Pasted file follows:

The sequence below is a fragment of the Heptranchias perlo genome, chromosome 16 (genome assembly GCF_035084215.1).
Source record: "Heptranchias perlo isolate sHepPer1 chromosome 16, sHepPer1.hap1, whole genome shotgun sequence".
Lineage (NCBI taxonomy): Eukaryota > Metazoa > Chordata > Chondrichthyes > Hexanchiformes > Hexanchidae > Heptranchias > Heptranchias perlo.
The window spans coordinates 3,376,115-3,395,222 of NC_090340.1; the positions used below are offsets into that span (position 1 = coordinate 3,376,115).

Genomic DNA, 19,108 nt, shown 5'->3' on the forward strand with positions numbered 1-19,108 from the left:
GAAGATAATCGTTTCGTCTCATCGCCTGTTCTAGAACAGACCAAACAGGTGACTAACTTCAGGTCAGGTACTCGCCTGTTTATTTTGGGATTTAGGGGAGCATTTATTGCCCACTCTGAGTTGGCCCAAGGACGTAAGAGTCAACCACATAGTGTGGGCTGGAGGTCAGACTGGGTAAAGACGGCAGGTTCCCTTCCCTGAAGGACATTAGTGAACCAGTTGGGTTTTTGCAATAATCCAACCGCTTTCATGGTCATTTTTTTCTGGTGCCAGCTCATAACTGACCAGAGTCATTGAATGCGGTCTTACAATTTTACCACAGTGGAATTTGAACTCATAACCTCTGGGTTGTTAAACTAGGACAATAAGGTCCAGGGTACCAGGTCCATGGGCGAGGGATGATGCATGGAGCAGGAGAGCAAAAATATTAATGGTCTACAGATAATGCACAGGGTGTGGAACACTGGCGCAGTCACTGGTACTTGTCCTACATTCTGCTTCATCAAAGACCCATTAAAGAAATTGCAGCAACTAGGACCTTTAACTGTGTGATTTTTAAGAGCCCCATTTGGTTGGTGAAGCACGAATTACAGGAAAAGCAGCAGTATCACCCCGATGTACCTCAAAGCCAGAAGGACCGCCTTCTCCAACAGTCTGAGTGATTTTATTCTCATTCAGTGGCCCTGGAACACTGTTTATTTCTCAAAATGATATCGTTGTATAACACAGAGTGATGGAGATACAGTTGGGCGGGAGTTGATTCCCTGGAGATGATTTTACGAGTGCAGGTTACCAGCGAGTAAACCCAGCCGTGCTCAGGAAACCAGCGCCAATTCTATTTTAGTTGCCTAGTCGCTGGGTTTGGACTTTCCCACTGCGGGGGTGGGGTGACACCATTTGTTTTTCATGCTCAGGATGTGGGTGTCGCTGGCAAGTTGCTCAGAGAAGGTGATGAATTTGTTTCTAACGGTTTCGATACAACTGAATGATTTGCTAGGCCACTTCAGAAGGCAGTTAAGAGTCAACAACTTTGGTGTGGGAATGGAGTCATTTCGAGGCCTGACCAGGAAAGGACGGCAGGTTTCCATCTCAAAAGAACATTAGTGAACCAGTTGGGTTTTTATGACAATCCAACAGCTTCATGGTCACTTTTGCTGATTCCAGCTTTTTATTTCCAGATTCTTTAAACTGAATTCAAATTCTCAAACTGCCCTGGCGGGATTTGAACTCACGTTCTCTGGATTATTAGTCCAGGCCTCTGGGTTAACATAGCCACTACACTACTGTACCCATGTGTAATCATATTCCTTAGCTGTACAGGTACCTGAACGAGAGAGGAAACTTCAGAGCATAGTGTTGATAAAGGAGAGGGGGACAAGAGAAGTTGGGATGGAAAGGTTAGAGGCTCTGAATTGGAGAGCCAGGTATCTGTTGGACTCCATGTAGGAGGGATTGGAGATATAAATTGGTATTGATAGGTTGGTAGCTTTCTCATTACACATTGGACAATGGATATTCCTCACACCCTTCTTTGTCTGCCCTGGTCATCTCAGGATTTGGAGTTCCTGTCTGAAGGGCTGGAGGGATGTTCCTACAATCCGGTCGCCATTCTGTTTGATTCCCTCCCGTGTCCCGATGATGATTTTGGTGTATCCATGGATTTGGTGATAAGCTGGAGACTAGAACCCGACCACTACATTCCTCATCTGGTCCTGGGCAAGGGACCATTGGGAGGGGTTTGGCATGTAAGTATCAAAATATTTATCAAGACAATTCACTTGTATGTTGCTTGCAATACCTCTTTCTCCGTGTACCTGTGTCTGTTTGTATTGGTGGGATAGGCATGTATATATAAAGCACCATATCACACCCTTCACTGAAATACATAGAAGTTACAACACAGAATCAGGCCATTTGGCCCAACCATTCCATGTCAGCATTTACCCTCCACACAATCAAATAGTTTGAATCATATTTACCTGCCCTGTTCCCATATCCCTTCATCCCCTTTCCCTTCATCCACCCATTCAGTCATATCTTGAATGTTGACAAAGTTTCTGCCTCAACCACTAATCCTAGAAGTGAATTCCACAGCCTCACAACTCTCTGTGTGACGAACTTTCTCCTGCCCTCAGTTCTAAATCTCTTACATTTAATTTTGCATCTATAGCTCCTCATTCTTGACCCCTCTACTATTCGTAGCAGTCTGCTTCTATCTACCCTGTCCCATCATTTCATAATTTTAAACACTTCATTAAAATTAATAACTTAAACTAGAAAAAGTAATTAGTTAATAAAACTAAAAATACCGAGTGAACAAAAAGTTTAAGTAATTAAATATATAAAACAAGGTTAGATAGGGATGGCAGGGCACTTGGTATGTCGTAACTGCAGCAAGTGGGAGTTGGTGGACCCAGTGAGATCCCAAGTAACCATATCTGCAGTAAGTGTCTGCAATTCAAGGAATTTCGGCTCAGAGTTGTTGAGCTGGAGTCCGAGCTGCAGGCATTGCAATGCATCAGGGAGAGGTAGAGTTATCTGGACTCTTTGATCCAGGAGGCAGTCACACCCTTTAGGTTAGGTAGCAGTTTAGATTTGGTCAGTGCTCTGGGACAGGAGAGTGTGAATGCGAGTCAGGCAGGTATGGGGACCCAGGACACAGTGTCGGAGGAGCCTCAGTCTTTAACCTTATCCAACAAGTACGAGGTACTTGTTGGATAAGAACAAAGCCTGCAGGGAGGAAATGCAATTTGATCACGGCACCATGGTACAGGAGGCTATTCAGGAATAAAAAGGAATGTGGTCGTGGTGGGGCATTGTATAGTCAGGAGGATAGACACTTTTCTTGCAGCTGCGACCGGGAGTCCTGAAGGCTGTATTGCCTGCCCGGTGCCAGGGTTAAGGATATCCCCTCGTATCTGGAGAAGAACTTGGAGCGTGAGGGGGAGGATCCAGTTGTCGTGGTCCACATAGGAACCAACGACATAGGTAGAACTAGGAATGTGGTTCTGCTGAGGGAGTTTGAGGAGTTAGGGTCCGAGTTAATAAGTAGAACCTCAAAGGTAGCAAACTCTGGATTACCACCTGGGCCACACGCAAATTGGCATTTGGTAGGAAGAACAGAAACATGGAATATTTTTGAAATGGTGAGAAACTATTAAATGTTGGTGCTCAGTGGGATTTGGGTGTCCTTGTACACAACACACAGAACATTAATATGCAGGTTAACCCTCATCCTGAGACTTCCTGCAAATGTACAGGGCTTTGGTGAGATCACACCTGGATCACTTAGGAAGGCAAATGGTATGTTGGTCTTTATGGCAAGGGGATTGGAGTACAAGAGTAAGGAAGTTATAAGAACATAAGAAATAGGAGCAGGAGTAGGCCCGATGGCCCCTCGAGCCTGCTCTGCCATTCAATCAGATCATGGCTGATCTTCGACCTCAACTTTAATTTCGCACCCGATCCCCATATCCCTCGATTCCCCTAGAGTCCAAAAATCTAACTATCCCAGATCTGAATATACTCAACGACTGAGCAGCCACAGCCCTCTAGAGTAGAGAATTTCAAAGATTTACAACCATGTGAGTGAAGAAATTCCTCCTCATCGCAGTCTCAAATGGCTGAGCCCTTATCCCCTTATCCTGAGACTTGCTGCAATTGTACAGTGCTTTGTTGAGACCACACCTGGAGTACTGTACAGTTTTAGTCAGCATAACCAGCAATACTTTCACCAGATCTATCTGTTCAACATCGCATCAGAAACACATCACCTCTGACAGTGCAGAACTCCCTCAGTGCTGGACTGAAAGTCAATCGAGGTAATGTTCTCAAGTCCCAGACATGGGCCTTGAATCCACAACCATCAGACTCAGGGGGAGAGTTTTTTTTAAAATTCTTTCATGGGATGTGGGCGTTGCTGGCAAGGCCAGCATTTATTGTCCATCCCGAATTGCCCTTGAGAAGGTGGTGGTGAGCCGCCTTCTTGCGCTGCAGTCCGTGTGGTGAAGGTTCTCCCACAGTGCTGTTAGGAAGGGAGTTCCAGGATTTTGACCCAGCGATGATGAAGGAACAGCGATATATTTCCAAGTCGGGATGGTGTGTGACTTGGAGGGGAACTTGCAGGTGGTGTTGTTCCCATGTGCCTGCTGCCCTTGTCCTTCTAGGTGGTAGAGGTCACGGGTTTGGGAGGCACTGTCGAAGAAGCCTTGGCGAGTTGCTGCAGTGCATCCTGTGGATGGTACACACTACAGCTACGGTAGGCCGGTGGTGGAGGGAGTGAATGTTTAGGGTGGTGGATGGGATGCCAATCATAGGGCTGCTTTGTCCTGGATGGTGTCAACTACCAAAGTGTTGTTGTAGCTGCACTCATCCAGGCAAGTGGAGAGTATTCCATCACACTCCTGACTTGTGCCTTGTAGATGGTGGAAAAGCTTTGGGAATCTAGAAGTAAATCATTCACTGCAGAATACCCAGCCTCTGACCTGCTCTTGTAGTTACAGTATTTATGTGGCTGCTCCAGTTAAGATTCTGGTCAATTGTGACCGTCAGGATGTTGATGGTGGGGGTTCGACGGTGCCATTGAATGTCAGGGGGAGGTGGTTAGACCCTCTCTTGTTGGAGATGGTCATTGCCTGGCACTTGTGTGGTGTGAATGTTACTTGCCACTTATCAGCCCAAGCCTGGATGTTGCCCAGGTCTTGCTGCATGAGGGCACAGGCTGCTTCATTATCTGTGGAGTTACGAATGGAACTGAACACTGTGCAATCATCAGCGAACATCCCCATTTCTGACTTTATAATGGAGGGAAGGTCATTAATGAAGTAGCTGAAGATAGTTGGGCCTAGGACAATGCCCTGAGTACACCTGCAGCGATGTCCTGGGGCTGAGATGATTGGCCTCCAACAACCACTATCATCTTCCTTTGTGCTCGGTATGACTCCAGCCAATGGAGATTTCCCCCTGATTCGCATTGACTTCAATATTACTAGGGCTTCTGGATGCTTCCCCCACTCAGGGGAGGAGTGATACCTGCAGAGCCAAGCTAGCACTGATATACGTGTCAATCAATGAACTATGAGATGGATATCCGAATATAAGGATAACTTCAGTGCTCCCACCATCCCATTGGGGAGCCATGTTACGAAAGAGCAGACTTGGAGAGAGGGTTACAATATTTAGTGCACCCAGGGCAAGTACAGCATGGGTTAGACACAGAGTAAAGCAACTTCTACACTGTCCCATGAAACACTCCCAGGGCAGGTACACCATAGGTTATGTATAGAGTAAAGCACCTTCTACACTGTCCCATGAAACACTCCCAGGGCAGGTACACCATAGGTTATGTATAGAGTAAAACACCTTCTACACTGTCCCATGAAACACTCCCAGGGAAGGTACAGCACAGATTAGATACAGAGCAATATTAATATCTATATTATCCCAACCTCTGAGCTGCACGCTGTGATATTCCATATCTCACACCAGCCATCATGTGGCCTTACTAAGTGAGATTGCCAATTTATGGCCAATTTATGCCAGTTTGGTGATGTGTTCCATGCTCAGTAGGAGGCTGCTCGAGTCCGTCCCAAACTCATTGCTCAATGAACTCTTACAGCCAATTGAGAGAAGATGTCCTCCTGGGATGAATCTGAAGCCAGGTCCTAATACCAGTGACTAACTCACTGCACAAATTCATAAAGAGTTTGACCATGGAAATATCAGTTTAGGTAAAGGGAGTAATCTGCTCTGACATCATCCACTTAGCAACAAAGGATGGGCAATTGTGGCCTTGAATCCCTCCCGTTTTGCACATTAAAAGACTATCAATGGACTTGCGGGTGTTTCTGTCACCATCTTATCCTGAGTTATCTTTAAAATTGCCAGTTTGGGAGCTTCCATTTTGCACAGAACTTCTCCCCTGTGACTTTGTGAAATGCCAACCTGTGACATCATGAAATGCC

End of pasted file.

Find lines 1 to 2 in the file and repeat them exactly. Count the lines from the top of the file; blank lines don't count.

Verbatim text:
The sequence below is a fragment of the Heptranchias perlo genome, chromosome 16 (genome assembly GCF_035084215.1).
Source record: "Heptranchias perlo isolate sHepPer1 chromosome 16, sHepPer1.hap1, whole genome shotgun sequence".